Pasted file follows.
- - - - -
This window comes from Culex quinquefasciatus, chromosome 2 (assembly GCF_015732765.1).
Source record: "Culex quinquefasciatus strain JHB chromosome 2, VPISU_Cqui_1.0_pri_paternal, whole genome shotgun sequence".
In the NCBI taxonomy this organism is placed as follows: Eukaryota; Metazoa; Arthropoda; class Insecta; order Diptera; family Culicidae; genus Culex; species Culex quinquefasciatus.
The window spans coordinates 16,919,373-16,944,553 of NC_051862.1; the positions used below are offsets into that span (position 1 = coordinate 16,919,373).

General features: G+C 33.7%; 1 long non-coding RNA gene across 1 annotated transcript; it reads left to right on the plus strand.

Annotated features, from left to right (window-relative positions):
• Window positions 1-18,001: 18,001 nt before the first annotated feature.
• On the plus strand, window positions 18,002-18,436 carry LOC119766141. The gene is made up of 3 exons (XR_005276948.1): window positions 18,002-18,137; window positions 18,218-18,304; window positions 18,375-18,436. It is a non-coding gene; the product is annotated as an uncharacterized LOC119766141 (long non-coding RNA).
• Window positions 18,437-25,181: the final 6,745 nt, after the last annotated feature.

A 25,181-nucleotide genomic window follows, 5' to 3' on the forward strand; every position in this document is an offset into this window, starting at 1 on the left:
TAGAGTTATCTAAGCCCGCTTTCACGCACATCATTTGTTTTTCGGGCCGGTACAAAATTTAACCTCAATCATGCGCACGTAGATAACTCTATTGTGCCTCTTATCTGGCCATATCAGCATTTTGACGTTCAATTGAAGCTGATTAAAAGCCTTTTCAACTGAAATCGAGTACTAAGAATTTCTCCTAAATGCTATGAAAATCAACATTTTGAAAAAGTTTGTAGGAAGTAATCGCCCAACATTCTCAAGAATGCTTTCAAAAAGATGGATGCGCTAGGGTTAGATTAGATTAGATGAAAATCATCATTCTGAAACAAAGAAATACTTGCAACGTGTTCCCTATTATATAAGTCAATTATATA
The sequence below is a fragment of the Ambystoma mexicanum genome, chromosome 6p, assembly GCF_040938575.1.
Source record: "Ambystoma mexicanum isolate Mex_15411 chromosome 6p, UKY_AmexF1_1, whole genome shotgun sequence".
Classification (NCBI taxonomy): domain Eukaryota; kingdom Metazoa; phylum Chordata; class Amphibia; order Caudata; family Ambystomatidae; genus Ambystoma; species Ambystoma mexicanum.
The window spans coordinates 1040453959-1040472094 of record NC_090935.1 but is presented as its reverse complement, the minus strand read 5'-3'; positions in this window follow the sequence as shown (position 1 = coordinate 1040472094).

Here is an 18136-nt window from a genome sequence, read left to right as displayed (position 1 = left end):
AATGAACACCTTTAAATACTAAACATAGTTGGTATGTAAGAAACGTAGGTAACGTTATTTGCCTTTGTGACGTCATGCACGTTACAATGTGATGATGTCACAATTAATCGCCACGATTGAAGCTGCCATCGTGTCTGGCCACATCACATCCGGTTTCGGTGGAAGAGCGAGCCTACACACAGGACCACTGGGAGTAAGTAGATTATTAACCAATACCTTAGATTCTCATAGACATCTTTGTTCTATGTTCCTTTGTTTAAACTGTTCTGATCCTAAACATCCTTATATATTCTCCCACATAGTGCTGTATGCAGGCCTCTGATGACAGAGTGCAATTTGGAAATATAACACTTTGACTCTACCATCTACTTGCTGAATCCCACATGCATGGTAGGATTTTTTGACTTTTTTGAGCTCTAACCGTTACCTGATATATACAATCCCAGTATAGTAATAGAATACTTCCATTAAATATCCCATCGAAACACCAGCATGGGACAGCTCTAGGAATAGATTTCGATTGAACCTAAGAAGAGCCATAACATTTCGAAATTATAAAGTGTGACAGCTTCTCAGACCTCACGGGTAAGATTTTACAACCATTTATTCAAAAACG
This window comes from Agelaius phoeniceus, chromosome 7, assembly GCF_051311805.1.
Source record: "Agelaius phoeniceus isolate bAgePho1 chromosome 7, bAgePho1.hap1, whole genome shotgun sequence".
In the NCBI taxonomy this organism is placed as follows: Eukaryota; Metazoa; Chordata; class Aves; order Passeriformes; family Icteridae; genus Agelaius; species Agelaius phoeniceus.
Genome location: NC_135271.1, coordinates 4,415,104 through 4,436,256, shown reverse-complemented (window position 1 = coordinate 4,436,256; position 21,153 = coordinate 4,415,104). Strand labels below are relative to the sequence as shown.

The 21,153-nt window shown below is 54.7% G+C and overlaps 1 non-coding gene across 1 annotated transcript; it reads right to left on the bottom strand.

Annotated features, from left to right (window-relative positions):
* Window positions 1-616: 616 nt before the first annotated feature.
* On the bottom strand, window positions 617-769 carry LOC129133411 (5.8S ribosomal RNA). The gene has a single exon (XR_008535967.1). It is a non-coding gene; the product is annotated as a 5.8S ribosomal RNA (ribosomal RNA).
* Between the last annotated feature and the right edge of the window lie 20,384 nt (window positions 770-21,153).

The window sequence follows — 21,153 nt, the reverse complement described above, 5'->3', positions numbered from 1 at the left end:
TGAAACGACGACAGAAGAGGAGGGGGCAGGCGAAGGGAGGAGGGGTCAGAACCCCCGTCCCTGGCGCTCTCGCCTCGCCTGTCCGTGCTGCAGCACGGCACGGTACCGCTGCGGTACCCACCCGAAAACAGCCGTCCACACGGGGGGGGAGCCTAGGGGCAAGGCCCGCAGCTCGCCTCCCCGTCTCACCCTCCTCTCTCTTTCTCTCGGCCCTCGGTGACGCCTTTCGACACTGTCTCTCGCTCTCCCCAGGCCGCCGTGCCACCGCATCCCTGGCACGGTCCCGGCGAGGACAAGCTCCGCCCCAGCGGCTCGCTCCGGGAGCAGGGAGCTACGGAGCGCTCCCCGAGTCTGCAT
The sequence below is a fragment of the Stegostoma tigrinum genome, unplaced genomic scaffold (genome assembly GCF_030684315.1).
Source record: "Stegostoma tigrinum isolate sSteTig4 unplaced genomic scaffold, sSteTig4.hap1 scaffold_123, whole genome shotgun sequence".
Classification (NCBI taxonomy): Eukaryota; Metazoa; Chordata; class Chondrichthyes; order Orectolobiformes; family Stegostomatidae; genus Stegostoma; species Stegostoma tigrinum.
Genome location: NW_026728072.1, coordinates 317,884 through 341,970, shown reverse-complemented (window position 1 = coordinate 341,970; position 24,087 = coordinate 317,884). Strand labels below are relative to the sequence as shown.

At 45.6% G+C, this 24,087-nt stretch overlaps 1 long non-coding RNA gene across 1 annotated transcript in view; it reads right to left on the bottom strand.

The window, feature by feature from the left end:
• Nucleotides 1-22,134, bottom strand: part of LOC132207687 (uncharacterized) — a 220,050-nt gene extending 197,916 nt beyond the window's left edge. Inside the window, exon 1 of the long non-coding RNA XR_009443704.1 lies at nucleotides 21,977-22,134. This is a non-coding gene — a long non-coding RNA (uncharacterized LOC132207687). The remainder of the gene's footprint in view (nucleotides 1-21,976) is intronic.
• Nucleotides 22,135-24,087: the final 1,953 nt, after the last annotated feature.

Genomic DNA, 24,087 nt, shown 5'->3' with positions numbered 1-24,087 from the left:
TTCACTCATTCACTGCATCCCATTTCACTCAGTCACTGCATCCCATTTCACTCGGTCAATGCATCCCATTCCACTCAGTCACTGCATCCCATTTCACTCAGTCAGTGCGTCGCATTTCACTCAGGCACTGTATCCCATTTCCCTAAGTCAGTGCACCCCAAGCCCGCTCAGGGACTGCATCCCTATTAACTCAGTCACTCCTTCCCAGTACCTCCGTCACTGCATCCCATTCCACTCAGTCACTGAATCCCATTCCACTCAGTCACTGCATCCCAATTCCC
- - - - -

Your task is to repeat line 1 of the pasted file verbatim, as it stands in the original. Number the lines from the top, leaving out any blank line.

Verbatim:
This window comes from Culex quinquefasciatus, chromosome 2 (assembly GCF_015732765.1).